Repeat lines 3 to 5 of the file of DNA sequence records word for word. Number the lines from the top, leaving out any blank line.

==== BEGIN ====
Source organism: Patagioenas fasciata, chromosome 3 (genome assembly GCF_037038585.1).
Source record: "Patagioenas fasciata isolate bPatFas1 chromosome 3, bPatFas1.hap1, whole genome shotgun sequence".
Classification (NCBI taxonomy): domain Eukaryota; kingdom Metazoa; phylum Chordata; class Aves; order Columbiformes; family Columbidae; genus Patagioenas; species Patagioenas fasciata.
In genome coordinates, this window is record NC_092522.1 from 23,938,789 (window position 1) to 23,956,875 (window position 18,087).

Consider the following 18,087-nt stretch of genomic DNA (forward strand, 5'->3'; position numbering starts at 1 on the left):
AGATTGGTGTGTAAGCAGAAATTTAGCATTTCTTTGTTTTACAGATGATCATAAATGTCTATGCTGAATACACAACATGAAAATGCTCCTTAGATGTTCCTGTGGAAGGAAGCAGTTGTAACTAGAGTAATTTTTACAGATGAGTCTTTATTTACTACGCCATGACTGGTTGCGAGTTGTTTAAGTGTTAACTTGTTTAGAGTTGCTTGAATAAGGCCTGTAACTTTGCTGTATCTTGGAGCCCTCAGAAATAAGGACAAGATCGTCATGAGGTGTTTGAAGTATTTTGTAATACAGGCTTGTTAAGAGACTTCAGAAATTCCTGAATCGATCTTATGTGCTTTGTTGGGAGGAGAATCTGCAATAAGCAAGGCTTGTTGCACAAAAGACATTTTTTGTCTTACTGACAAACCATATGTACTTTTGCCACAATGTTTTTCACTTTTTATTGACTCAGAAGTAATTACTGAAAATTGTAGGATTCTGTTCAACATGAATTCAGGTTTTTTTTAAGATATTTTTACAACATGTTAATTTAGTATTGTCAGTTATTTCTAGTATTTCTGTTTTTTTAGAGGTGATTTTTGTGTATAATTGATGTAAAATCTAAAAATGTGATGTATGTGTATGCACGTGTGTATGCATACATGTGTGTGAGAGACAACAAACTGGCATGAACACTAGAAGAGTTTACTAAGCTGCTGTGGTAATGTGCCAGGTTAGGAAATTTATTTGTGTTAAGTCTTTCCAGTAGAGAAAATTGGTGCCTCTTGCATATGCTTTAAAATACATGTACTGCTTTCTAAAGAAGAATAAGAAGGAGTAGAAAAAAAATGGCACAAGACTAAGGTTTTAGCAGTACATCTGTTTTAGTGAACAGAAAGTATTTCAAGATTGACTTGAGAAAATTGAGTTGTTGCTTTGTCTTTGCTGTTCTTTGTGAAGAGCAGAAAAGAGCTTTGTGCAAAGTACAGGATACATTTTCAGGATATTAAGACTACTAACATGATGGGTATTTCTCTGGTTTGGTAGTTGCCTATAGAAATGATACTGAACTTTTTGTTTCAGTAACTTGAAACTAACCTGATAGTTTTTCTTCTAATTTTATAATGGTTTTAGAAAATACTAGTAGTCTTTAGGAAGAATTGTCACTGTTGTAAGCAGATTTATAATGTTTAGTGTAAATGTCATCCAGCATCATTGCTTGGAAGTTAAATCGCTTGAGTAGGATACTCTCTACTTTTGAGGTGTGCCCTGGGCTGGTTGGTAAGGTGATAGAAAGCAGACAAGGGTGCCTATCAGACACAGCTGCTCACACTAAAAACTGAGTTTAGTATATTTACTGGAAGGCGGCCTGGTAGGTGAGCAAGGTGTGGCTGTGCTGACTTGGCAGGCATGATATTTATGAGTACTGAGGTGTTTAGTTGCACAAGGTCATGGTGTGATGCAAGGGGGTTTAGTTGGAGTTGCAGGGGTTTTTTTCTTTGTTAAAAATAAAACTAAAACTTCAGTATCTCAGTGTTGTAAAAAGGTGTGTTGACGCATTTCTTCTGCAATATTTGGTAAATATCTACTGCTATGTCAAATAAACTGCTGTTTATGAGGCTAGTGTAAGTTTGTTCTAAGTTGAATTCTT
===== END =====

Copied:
Classification (NCBI taxonomy): domain Eukaryota; kingdom Metazoa; phylum Chordata; class Aves; order Columbiformes; family Columbidae; genus Patagioenas; species Patagioenas fasciata.
In genome coordinates, this window is record NC_092522.1 from 23,938,789 (window position 1) to 23,956,875 (window position 18,087).

Consider the following 18,087-nt stretch of genomic DNA (forward strand, 5'->3'; position numbering starts at 1 on the left):